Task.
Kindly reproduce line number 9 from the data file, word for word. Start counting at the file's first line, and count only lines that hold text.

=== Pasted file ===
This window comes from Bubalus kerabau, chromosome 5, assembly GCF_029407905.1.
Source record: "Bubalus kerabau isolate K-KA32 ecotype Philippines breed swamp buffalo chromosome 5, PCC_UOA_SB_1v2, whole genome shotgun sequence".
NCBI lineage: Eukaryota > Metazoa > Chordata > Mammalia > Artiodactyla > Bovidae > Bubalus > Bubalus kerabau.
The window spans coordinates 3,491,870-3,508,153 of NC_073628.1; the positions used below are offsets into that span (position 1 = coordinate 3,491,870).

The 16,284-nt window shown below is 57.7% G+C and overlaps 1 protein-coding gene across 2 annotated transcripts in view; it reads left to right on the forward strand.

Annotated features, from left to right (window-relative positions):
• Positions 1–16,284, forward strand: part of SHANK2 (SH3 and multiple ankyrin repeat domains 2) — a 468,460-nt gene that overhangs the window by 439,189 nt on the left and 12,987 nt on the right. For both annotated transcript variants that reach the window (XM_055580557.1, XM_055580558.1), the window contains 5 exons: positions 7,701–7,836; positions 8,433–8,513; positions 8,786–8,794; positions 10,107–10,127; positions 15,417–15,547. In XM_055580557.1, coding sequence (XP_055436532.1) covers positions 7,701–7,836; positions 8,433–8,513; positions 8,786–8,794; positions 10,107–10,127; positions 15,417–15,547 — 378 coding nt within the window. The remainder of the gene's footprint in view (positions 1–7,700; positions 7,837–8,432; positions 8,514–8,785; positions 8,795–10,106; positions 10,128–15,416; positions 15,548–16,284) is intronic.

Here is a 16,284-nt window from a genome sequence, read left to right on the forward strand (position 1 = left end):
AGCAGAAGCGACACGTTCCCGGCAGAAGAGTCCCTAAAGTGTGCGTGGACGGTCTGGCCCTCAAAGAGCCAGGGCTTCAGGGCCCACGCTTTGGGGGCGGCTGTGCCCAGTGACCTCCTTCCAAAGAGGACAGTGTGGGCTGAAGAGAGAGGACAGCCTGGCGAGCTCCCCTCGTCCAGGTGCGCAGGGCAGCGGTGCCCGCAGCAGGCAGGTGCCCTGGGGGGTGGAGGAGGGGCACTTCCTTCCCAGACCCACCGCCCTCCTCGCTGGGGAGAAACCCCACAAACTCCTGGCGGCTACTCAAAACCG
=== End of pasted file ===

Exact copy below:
AGCAGAAGCGACACGTTCCCGGCAGAAGAGTCCCTAAAGTGTGCGTGGACGGTCTGGCCCTCAAAGAGCCAGGGCTTCAGGGCCCACGCTTTGGGGGCGGCTGTGCCCAGTGACCTCCTTCCAAAGAGGACAGTGTGGGCTGAAGAGAGAGGACAGCCTGGCGAGCTCCCCTCGTCCAGGTGCGCAGGGCAGCGGTGCCCGCAGCAGGCAGGTGCCCTGGGGGGTGGAGGAGGGGCACTTCCTTCCCAGACCCACCGCCCTCCTCGCTGGGGAGAAACCCCACAAACTCCTGGCGGCTACTCAAAACCG